It is well-known that one of the leading reasons for malpractice lawsuits against mental health professionals is for wrongful death in cases of a family member’s suicide. What is less well-known is that, even more often, families understand the difficulties the clinician faced and the limitations of the power of psychotherapy in challenging cases. Some even appreciate that freedom, even when constrained by illness, can result in a choice to end life. Indeed, stories of family members, even in the throes of grief, reaching out to therapists to ask, “Are you OK?” are surprisingly common.

When a clinician loses a patient to suicide, the memory of the person, and the experiences shared, remain. Mourning the loss often entails a memorial service, as well as ongoing discussion with colleagues and private reflection. Like other losses, expressions of compassion and shared suffering are perhaps the surest route to coping and eventual recovery.


I play jazz piano and have composed about 70 songs over the past 50 years – a small number in the 1960s and many in the 1990s. My playing isn’t that great, but lots of the songs are really good.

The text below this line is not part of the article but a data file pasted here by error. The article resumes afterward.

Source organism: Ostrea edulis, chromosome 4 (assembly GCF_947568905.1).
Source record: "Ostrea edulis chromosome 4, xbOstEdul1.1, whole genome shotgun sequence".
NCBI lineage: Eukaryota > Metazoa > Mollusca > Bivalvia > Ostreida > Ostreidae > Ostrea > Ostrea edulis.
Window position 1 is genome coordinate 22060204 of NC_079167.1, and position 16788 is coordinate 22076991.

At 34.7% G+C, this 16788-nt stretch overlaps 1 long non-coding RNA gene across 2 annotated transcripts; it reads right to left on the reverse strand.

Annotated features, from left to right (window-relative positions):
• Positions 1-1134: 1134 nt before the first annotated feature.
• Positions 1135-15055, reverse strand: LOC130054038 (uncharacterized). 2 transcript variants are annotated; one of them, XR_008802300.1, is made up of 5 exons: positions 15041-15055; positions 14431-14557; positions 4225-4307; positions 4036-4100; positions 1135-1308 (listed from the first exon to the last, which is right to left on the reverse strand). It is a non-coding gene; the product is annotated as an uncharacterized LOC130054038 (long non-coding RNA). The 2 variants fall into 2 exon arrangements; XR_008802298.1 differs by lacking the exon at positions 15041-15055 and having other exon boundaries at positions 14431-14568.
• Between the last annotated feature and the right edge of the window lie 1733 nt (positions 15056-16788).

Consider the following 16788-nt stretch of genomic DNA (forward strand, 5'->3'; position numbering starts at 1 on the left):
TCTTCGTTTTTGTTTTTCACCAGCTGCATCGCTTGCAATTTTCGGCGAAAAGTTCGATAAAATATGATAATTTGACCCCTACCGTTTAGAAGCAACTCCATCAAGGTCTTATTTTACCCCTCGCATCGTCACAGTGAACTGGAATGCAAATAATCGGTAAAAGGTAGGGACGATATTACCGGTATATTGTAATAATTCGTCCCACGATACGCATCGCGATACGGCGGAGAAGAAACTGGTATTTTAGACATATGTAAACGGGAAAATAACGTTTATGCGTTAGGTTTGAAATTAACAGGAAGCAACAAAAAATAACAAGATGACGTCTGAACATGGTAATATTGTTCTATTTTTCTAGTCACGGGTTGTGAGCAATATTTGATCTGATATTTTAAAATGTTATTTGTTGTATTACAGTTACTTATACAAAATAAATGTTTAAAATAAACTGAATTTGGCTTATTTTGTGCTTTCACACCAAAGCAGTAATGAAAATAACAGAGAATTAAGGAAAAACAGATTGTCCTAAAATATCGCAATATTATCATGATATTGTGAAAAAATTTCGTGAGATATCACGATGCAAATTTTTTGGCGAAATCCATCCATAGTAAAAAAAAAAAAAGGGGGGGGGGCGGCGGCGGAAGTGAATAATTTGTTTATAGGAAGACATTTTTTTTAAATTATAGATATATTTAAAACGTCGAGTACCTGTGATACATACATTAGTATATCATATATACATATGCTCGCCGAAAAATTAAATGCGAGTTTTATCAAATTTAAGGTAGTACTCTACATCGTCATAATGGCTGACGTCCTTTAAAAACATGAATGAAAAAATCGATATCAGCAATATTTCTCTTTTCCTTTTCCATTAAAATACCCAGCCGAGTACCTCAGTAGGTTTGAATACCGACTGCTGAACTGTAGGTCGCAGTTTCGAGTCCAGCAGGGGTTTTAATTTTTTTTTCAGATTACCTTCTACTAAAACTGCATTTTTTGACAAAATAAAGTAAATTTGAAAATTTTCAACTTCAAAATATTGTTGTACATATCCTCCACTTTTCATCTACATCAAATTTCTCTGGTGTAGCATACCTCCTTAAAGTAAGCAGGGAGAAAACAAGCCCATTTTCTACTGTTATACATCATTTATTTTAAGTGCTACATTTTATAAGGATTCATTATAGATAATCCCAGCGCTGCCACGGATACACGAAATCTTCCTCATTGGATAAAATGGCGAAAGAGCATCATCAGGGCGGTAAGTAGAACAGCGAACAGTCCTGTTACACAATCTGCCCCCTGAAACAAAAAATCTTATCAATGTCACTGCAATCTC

Given my enduring interest in jazz, it’s not surprising that I occasionally have thought that psychotherapy is like jazz: We must improvise. Yet, after a recent dialog with my son, Clifford – a jazz historian and critic – I started to take this analogy more seriously.

Similarities between psychotherapy and jazz

Jazz and psychotherapyA caveat: In making the analogy to jazz, I am referring (egocentrically) to what I think of as “classic” jazz – a style in the 1960s when I was a teenager and got hooked on jazz. Miles Davis’s Kind of Blue is a prototype. To the uninitiated, such jazz might seem freewheeling. On the contrary, it is highly structured in many respects: time signature, tempo, rhythm, harmonic organization and divisions into fixed numbers of measures.